Scattering of Oceanic Internal Gravity Waves off Random Bottom Topography

Peter Müller Department of Oceanography, School of Ocean and Earth Science and Technology, University of Hawaii, Honolulu, Hawaii

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Naihuai Xu Department of Oceanography, School of Ocean and Earth Science and Technology, University of Hawaii, Honolulu, Hawaii

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Abstract

The scattering of oceanic internal gravity waves off random bottom topography is analyzed under the assumptions that (i) the height of the topography is smaller than the vertical wavelength and (ii) the slope of the topography is smaller than the wave slope. For each frequency, scattering redistributes the incoming energy flux in horizontal wavenumber space. The scattered wave field approaches an equilibrium state where the energy flux is equipartitioned in horizontal wavenumber space. For incoming red spectra, this implies a transfer from low to high wavenumbers. For typical internal wave and bottom spectra, about 6.8% of the incoming energy flux is redistributed. While this might be less than the flux redistribution caused by reflection off a critical slope, the scattering process transfers the energy flux to higher wavenumbers than the reflection process. Scattering might thus be equally or more efficient than reflection in causing high shears and mixing near the bottom.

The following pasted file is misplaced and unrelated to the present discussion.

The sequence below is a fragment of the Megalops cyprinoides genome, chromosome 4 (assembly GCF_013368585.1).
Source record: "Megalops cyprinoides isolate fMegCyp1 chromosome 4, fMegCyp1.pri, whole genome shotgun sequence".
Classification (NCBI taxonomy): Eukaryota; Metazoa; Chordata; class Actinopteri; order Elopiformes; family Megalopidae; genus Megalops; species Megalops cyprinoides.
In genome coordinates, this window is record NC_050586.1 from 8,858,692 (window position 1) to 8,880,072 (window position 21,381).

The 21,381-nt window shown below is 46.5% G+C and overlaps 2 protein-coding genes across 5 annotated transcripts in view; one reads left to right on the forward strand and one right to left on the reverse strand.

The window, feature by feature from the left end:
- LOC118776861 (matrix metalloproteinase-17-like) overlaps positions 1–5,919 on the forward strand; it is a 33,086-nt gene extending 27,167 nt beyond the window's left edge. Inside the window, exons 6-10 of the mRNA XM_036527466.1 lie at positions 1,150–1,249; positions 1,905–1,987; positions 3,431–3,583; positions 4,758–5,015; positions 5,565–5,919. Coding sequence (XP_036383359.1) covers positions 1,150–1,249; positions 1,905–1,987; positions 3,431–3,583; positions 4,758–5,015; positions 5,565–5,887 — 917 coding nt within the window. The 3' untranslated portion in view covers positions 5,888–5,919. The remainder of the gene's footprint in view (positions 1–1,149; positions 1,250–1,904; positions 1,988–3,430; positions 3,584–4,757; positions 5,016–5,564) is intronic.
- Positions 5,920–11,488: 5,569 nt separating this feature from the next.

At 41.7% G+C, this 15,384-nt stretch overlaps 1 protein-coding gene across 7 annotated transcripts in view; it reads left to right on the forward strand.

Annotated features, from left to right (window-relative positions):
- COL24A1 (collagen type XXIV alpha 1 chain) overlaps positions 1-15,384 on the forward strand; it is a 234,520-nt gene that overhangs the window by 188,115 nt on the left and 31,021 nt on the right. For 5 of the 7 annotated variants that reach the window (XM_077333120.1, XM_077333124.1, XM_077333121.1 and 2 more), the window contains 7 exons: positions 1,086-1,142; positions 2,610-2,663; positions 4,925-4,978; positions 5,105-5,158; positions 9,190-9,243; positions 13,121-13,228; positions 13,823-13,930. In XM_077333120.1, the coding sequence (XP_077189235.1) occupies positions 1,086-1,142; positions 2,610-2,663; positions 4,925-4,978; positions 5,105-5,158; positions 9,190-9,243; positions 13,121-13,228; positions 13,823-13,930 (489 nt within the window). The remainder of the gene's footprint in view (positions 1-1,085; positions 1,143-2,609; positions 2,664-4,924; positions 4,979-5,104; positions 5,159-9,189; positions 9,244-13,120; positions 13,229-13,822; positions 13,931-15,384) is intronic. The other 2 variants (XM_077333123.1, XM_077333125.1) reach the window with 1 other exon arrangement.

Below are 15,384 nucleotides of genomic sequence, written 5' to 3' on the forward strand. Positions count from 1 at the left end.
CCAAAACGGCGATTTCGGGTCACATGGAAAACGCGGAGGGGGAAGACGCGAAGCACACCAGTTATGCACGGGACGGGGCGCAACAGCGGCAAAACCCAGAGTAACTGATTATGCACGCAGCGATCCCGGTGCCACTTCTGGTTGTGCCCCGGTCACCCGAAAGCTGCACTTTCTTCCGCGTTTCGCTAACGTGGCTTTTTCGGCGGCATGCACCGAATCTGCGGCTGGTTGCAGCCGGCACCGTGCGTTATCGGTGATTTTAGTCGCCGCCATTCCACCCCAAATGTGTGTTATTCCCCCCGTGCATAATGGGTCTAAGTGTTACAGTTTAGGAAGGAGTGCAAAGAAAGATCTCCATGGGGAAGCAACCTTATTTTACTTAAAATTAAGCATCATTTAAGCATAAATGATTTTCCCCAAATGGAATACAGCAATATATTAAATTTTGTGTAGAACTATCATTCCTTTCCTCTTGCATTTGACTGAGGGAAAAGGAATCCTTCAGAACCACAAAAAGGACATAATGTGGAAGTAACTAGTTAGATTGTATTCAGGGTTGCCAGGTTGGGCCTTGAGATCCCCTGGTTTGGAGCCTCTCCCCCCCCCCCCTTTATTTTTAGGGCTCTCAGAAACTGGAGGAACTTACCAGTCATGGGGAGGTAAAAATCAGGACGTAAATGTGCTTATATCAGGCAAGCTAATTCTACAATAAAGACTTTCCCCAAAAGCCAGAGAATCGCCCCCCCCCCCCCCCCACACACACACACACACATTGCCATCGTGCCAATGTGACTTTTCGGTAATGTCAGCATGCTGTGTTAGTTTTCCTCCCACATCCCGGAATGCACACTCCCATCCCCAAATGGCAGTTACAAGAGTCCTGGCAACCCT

Abstract

The scattering of oceanic internal gravity waves off random bottom topography is analyzed under the assumptions that (i) the height of the topography is smaller than the vertical wavelength and (ii) the slope of the topography is smaller than the wave slope. For each frequency, scattering redistributes the incoming energy flux in horizontal wavenumber space. The scattered wave field approaches an equilibrium state where the energy flux is equipartitioned in horizontal wavenumber space. For incoming red spectra, this implies a transfer from low to high wavenumbers. For typical internal wave and bottom spectra, about 6.8% of the incoming energy flux is redistributed. While this might be less than the flux redistribution caused by reflection off a critical slope, the scattering process transfers the energy flux to higher wavenumbers than the reflection process. Scattering might thus be equally or more efficient than reflection in causing high shears and mixing near the bottom.

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